I enjoy making around 12 to 20 treats at a time, which usually lasts me a month or so (depending on my cravings). These are especially delicious during the summer since they can be a cool, refreshing treat. These can also be great toppings for smoothie bowls, yogurt parfaits or even oatmeal (especially if you make cookie-dough flavors).

gluten free and vegan bliss ball recipe
Definitely close-up worthy...
Savory Meals

4. Daiya cheese mozzarella shreds or homemade cheese sauce.

Sometimes a girl just needs a bowl (or plate) full of dairy-free cheesy goodness, am I right? While I won't claim that Daiya cheese is health food, it's delicious in small amounts - and you really don't need a ton to give your meal a cheesy kick. When I first bought Daiya cheese, I kept it in the fridge, but it could get moldy way before its expiration date. 

Keeping it in the freezer, on the other hand, works PERFECTLY. After all, you're typically adding heat to melt the cheese anyway, so having the shreds be frozen really doesn't affect the final product. My favorite uses for quick, easy meals are sprinkle Daiya cheese on some sautéed veggies, on my stuffed spaghetti squash or zucchini boat/ball or in potato wedge nachos

gluten free and vegan stuffed eight ball zucchini recipe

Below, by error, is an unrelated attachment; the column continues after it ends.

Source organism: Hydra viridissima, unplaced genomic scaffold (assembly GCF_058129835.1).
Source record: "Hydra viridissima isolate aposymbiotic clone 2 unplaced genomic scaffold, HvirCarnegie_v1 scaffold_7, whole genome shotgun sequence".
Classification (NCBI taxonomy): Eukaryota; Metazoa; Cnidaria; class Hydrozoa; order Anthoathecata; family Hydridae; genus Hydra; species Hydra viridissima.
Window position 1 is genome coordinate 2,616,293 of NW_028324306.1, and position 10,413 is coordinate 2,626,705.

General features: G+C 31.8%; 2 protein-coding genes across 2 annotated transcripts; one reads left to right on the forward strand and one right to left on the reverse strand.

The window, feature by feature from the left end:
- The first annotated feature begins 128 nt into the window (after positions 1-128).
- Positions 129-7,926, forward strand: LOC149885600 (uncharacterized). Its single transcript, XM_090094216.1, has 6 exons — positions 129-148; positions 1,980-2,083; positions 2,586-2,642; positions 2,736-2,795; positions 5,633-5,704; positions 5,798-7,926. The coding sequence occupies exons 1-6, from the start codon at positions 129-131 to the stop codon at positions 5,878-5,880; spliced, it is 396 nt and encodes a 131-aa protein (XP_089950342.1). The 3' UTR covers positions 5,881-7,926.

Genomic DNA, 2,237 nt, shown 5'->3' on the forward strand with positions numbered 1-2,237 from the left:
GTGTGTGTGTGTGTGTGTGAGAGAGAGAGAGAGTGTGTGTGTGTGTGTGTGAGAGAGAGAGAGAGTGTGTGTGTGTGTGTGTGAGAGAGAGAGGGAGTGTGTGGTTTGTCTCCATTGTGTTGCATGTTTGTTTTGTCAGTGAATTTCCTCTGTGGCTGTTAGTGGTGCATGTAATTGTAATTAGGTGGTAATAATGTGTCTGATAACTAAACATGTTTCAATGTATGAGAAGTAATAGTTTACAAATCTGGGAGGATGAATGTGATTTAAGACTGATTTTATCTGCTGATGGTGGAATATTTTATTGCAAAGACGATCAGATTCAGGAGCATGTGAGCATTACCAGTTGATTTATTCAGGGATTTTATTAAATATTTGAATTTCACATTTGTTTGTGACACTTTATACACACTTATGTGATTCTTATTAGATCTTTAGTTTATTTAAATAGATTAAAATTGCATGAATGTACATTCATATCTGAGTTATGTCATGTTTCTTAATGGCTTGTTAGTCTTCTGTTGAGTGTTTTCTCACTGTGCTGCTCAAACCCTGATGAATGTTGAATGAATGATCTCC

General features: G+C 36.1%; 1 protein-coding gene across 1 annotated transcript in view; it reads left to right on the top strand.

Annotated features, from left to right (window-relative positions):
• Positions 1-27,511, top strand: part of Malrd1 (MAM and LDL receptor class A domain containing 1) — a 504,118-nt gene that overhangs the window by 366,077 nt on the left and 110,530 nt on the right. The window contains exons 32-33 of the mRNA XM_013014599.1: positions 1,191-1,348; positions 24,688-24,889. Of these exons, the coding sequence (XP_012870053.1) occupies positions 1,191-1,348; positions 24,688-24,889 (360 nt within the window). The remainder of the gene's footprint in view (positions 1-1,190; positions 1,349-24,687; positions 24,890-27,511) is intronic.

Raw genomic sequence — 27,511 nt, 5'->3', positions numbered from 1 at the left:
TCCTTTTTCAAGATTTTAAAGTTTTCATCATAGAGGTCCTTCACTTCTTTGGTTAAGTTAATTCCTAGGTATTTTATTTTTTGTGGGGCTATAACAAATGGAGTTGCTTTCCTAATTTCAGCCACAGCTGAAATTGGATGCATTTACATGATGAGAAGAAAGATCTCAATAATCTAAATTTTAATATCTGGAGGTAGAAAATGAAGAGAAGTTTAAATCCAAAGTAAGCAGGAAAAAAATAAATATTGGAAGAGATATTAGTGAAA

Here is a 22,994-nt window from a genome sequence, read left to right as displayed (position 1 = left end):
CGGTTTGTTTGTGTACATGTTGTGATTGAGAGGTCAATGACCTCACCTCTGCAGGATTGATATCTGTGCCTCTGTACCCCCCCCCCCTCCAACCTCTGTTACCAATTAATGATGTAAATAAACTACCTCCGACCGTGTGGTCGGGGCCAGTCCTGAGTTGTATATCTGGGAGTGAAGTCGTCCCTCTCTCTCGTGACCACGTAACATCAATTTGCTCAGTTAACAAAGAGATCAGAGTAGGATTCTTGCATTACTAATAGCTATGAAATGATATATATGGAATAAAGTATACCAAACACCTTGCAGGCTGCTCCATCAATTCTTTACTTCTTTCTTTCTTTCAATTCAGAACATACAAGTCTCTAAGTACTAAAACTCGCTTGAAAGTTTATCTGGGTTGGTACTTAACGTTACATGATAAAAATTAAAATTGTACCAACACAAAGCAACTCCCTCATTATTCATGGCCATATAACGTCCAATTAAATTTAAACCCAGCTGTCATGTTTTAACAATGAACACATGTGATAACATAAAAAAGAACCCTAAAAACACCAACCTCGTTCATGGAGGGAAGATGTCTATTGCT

That little sprinkle of Daiya cheese on top <3

I also love having easy access to my homemade vegan cheese sauce (based off of TheVegan8's recipe). The sauce doesn't take long to make, but using the frozen version can turn stove top mac n' cheese into a five-minute process. This sauce doesn't stay the same creamy texture once frozen and defrosted, but it works just the same in slow cooker meals or when heated up in a pan for dipping. 

Although I'm probably eating more breads and processed gluten free foods than ever before, I still don't eat the same ones every day. To keep my gluten free goodies super fresh, I put them in heavy-duty Ziploc bags and toss them in the freezer. 

Food for Life rice tortillas (which just released a new black rice flavor!) make delicious chips. All I do is take part of a tortilla from the freezer and put it in a sauce/frying pan. Let it defrost for a few minutes and then put the heat on high. Cook until crispy, flipping the pieces regularly and watching carefully since they can burn super fast. Once crunchy, devour

7 Gluten Free Frozen Foods Always Found in a Celiac's Freezer
The purple chips hiding in the purple brick background!
Meanwhile, gluten free breads can just be taken out of the freezer a few hours ahead of time to defrost naturally or be defrosted for a few seconds in the microwave. Just be sure to not over-nuke them, or else they'll taste overly chewy.

6. Cooked rice or other grains.

This one's easy to understand. Especially when I was still in college (and, fingers crossed, when I'm in grad school next year!), sometimes even minute rice took too long to make. So, I'd cook big batches of rice over the weekend and freeze small portions that could be defrosted as needed. 

You can use the exact same approach to cook, freeze and defrost other grains like quinoa, millet or buckwheat. You can let the grain defrost naturally by leaving it out on the counter (or in your fridge) a few hours before eating. Or, you can enlist the help of the magic microwave! Sometimes the grains taste a little drier once defrosted, so some especially delicious uses can be in casseroles or saucy dishes.